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Penalty recap: Buffalo Bills avoid costly penalties, still lose to New York Jets

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The penalty department ended up looking pretty good despite a rough first half

The New York Jets came to town and beat the Buffalo Bills, officially closing the door on the team’s playoff hopes and dreams for the 2018 season. Such matters are trivial next to the all-important penalty data of course. In that regard, the Bills had an excellent day.


Standard and Advanced Metrics

Penalty Count

After a couple weeks of high penalty counts, it’s almost weird seeing teams around league average. For assessed counts, both the Bills and Jets fall in at seven, which is right at the league rate. For thrown flags, the Bills had no declined/offset, which puts them below league average. The Jets’ two declined puts them a little above.

Penalty Yards

For yards, we have very different stories. The Bills were flagged for ten yards less than league average, which should be the result of having more minor, procedural penalties. Despite the same count, the Jets were more than 30 yards over average. That’s usually a sign of a high rate of personal fouls and/or some bad defensive pass interference.

When it comes to yards negated or impacted by penalty, neither team was egregious. The Bills added eleven yards to their total while the Jets added 13.

Penalty Harm

New York Jets

Good news! I was able to increase the font size on the player names to where it was earlier in the season. Four of the nine penalties called against the Jets were boo-boos. Interestingly, the unnecessary-roughness call on Jordan Jenkins falls into this category as the Bills were at the Jets’ twelve-yard line when it occurred. As hinted at above, a couple more personal fouls and a 33-yard defensive pass-interference call accounted for most of the penalty yards.

An absurdly blatant hit on Stephen Hauschka to end the half should have been a flag but wasn’t. I mention that no-call as it wasn’t just Hauschka the Jets’ weren’t kind to—that foul on Jenkins was a bad hit on Josh Allen. This isn’t the kind of shot you want to see anyone take.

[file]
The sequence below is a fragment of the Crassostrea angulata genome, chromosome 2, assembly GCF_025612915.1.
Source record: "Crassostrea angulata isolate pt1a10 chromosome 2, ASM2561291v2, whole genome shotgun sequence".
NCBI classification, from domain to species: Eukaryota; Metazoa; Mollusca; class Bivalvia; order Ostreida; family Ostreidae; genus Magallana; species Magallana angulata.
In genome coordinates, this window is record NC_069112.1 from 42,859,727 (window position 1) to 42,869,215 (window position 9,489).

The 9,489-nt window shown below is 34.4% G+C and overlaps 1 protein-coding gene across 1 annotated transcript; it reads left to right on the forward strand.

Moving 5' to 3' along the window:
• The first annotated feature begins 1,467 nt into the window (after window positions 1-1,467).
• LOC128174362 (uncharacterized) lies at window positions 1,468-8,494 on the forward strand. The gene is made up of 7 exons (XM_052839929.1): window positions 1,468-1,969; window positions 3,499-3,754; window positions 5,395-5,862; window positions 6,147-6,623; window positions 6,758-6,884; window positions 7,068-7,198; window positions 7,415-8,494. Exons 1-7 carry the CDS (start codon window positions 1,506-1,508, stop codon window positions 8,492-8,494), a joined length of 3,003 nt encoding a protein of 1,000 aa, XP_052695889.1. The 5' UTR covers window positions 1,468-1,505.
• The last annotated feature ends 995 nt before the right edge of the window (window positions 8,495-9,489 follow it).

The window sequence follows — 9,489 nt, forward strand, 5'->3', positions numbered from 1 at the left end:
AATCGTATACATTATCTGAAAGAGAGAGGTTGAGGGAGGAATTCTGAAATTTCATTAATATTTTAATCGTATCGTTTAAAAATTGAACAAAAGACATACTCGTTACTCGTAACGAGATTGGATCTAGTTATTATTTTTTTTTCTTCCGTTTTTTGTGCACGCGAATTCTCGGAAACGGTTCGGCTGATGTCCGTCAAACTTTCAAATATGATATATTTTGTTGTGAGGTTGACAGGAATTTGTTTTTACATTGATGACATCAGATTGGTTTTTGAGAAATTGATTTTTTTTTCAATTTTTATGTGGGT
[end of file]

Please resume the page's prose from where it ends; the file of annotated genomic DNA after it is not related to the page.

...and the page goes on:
Buster Skrine was a little nicer and just hit Josh Allen’s head with his hand and forearm. This isn’t an especially violent strike, but it’s certainly the right call.

Thankfully, Leonard Williams was kind enough to just shove Allen. The collision would likely have been overlooked, but the arm extension at the end warrants the flag.

Despite a few bad penalties, the Jets weren’t too terrible for harm. At 14.8 Harm, it’s a bad day but not catastrophic.


Buffalo Bills

It’s mostly boo-boos for the Bills. Tre’Davious White’s holding call was half-the-distance-to-the-goal on first down. Robert Foster was called for pass interference twice. The first wiped out a four-yard gain, and the second wiped out a two-yard gain (1.4 and 1.2 Harm respectively).

Dion Dawkins’s chop block wiped out a five-yard gain and led to Jordan Jenkins threatening to kill him if he did it again. Jenkins called Dawkins “classless” for the move and later in the same drive launched helmet-first into Josh Allen’s face (seen above).

Buffalo’s formation and procedural woes continued as Jordan Poyer was called for an illegal formation penalty during a free kick. Let’s peek in.

It’s illegal formation rather than illegal motion—there is no “legal motion” to be had. By stepping off where he was set, Poyer is no longer in the right formation. While the five yards isn’t a big deal, it’s yet another sloppy penalty in a long line of them for the Bills this year.

The silver lining is that the Bills had only 6.0 Harm for the entire game. They haven’t been under a rating of ten since the last time they played the Jets (6.8 Harm). The Bills have been boom-or-bust so far with penalties. In 13 games they’ve played, they’ve been under ten harm seven times. Contrasting that, they’ve been over 20 in five contests.